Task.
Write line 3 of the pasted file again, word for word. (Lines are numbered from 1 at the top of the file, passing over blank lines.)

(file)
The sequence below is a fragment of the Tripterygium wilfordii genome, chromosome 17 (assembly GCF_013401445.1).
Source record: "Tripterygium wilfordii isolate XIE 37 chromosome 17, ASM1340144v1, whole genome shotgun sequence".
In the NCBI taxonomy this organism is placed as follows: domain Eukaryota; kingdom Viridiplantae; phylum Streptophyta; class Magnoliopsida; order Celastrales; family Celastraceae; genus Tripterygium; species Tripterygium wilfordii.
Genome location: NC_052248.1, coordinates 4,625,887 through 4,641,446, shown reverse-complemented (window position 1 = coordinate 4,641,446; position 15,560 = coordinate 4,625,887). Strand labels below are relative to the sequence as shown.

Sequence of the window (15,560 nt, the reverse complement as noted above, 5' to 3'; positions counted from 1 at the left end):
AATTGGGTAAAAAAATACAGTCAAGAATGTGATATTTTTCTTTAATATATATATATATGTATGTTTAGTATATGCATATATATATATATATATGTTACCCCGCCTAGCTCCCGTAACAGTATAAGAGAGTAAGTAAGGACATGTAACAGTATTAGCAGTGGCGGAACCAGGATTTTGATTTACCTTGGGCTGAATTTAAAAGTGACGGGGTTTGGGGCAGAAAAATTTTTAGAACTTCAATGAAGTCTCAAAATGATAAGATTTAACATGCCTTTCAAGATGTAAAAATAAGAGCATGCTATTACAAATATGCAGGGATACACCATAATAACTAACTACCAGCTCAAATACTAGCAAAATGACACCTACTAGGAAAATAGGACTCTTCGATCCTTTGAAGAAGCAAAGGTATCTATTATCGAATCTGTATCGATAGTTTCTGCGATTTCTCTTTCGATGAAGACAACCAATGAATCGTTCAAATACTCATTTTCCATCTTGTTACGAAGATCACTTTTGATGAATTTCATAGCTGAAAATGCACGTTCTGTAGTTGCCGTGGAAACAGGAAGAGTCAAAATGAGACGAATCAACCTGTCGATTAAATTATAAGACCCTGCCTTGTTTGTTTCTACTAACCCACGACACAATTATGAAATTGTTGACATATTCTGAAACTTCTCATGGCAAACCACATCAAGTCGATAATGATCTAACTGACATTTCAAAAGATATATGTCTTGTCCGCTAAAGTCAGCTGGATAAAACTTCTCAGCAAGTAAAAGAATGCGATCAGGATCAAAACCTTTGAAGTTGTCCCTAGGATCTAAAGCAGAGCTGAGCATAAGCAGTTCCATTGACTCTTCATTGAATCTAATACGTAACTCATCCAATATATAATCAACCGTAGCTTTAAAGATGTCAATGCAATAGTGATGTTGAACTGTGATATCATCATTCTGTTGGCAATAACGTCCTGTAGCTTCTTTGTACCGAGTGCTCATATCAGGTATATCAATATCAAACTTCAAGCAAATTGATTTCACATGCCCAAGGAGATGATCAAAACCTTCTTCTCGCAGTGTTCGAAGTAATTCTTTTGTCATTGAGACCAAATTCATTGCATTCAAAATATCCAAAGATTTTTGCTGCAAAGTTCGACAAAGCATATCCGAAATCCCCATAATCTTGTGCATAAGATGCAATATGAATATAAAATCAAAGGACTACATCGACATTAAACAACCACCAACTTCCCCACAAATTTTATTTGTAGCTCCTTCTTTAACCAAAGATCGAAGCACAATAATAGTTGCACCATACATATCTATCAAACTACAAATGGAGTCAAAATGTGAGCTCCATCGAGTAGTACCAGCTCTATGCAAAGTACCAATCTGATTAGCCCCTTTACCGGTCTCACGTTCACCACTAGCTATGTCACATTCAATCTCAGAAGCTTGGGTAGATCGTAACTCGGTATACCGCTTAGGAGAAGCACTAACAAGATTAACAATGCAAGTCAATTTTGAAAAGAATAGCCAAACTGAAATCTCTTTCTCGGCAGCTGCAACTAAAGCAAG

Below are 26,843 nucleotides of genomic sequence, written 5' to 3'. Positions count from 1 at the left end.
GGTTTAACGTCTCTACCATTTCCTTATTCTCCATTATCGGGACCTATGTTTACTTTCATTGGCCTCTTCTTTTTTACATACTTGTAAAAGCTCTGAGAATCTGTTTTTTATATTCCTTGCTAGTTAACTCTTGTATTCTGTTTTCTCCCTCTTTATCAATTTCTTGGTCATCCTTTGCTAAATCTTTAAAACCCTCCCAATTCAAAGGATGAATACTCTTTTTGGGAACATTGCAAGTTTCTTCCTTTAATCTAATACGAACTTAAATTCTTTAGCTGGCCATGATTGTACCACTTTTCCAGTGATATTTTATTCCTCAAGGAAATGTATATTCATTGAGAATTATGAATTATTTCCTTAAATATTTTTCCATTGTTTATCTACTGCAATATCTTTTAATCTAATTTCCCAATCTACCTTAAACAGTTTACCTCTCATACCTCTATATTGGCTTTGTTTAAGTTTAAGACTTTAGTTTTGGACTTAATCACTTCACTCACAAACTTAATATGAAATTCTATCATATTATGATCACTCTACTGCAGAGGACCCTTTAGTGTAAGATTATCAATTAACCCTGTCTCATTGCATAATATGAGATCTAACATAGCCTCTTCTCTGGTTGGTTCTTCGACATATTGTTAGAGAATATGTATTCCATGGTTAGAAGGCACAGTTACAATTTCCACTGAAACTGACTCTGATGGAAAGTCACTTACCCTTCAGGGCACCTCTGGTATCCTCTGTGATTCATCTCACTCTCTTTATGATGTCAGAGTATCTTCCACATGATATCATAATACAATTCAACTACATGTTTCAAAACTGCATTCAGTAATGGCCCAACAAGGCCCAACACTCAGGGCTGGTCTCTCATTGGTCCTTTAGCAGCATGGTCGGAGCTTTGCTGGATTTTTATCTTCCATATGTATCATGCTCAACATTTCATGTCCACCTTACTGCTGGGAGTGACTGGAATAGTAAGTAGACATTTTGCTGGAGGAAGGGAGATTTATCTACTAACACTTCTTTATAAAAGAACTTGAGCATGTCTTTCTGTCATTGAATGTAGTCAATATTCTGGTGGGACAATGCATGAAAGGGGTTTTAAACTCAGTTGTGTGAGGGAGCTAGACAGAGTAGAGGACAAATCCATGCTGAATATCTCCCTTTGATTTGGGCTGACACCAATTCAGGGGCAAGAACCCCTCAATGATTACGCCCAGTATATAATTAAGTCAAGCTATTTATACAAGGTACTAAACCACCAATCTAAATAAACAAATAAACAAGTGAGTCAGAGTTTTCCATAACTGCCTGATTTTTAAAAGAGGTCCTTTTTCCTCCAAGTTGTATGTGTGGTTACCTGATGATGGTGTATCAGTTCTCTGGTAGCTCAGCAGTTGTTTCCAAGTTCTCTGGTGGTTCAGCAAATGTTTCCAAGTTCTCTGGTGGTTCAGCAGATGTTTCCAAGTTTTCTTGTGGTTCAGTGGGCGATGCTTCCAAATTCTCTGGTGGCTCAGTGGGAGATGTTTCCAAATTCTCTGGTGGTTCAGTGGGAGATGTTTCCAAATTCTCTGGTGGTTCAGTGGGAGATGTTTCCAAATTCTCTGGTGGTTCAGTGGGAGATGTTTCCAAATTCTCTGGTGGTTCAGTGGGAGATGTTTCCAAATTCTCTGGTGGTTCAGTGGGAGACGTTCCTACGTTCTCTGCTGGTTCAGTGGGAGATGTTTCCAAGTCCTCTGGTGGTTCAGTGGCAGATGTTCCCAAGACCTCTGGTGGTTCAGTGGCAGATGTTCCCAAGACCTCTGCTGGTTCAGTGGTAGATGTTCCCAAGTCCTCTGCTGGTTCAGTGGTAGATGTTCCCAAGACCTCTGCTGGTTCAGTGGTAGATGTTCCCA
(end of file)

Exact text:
In the NCBI taxonomy this organism is placed as follows: domain Eukaryota; kingdom Viridiplantae; phylum Streptophyta; class Magnoliopsida; order Celastrales; family Celastraceae; genus Tripterygium; species Tripterygium wilfordii.